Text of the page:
I bought a few chickens the same age as the ones I already had and a few younger chicks that were too small to be outside yet. The two babies who died were still in the house. The two who were killed were outside in the coop and the one rooster with the messed up legs was outside also. I do think that maybe i got more chickens too soon and ended up overwhelming myself. I will not be getting or hatching anything until at least another year. I figure I will have learned more by then. I spoke to an Ohio State University veterinarian who advised me to keep the two previously sick chickens isolated for 2 weeks; then if they are well I can let them outside with the others. I am still unsure of whether I am going to reintegrate them or not. I just did not expect it to be this hard and was over-enthusiastic.
     
  4. Crazy4Chicks10

    Crazy4Chicks10 Out Of The Brooder

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    Apr 20, 2016
    Ohio
    Oh and I have also dusted all of my chicks/chickens for mites and inspect them daily.
     
  5. EggSighted4Life

    EggSighted4Life Overrun With Chickens

    Hi there [​IMG]

    Sounds like you have had a difficult go of it and I am sorry for your losses. [​IMG]

    Sometimes, it really is that hard. And they always say "when it rains it pours". You might be nervous waiting for the next shoe to drop. Hang in there. As you have already realized, you might have to ease off the enthusiasm a little. We are all guilty of chicken math. [​IMG]

    Once you get things under control and your emotions settle down, it SHOULD get a little easier. I am not sure if you quarantined the separate set of chickens as you were bringing them home. That is very important to avoid a possible loss of your entire flock.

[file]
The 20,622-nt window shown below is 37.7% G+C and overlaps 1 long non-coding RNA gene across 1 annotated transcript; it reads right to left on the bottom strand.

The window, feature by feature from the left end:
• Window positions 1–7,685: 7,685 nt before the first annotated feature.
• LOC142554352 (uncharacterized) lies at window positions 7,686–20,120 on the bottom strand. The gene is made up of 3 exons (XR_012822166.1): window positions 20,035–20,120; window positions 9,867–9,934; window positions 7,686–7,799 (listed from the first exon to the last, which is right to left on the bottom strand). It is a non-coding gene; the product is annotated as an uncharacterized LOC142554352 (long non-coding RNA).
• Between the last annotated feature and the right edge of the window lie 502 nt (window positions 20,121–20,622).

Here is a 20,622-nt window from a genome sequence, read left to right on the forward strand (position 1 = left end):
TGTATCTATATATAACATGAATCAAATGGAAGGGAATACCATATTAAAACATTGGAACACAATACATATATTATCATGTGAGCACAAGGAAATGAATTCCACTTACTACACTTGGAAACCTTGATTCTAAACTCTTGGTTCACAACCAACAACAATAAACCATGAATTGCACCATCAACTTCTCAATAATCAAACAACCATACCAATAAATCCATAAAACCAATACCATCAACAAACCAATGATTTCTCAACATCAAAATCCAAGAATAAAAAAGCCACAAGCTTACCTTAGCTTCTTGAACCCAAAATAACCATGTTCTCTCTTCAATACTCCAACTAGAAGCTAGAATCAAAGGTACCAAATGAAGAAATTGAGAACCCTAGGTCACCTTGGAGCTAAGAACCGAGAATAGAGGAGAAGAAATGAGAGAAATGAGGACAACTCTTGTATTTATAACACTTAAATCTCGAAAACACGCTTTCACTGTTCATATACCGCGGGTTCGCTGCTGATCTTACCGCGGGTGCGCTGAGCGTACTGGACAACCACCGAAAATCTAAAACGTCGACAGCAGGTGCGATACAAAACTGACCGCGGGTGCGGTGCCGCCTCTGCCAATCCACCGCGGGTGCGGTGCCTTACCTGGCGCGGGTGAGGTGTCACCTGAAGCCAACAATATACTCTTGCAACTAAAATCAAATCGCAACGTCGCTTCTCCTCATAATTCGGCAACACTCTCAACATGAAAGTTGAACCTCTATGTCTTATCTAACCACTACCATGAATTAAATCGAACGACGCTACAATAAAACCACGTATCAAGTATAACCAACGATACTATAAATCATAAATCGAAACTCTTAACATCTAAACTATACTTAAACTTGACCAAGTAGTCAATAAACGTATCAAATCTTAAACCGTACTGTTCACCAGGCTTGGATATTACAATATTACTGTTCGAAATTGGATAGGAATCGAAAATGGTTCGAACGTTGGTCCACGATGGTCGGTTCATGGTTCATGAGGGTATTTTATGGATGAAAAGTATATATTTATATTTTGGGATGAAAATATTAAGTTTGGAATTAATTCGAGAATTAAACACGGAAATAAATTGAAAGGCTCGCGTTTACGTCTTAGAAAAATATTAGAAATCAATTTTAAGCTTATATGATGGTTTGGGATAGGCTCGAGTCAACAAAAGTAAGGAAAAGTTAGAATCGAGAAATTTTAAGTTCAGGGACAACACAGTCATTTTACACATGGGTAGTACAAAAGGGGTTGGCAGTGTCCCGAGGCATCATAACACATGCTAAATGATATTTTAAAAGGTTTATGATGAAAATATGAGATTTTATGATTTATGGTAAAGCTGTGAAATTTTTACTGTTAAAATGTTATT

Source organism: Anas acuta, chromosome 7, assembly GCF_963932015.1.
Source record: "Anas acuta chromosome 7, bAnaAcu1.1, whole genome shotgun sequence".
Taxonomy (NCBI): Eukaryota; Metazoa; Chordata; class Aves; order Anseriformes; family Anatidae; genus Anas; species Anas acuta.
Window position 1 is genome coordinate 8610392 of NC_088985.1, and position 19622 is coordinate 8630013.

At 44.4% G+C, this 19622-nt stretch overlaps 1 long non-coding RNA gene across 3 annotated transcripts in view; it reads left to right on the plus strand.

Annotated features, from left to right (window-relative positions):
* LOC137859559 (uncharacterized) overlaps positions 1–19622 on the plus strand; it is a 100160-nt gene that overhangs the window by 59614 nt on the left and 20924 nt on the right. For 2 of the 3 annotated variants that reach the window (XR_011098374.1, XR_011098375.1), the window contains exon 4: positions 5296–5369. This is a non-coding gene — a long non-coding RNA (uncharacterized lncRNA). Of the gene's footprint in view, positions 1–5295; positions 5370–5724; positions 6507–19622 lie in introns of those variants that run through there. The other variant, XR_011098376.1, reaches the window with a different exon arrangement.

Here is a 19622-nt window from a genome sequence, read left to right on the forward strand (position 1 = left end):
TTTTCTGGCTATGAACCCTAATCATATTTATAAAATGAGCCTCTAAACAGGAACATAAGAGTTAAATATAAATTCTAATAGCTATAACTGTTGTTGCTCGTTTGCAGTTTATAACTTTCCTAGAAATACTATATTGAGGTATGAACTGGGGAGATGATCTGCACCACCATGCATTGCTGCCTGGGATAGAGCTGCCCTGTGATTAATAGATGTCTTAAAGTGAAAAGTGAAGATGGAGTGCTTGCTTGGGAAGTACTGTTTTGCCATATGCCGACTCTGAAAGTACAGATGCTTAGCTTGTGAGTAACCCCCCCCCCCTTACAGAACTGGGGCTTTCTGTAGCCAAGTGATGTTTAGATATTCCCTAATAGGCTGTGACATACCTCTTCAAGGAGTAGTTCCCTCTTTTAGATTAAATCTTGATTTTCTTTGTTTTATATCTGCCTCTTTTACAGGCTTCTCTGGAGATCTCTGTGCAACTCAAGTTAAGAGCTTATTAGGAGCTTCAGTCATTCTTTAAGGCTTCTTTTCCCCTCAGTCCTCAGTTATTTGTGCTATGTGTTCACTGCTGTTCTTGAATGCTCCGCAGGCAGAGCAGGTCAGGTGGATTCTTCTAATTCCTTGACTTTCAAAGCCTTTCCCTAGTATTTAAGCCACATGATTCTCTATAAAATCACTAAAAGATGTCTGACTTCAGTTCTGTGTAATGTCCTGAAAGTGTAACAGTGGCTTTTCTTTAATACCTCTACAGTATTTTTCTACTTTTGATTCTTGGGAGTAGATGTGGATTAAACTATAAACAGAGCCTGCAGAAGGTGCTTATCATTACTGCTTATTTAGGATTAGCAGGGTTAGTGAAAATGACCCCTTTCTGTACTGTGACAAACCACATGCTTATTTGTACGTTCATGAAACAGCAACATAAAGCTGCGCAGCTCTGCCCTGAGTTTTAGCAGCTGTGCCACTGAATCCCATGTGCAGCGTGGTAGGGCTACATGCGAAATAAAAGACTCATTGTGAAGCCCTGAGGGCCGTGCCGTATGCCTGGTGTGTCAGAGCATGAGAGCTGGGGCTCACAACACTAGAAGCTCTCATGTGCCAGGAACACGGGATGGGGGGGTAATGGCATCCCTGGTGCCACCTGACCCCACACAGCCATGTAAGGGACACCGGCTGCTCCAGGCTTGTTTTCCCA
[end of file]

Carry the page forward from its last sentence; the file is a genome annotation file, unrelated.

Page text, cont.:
What other symptoms is your hen displaying besides lethargy? I like to do homemade electrolytes when I feel like it. Also I have read if it was heat stress that adding raw unfiltered acv with "mother" to the water would help. I would focus on pushing liquids more than food. However if you are using Corid that is supposed to be the only liquid source. You may be able to mix them together, I am not sure. Is it possible your hen has a laying issue? Are you getting eggs the same as before?

    Just trying to help you figure things out if possible.
    Best wishes!
     
  6. Crazy4Chicks10

    Crazy4Chicks10 Out Of The Brooder

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    Apr 20, 2016
    Ohio
    My chickens are only around 10 weeks old so they are not laying yet. She is having a little trouble walking; when she puts her foot down she steps on her other foot instead of putting it straight in front of her. I'm not really sure how to explain it. Her crop was also pretty much empty like she had not eaten all day. That's why we offered her so much food. She was acting completely fine yesterday. She does not have any respiratory symptoms. Thank you so much both of you for your advice and kind words. I guess when it rains it really does pour!
     
    Last edited: Jun 25, 2016
  7. Spartan22

    Spartan22 Chillin' With My Peeps

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    North Canton, Ohio
    Sorry to hear about your first time experience with chickens. No it's not always this hard to raise chickens. This is my 3rd summer with chickens raising them from 1st day-10 days old to point of lay. I started with 10 the first year, the 2nd spring I got 13 more, one end up a a rooster, we had to give away. One got out of the run accidentally, and disappeared after laying the first egg on our lawn, so we were heart broken.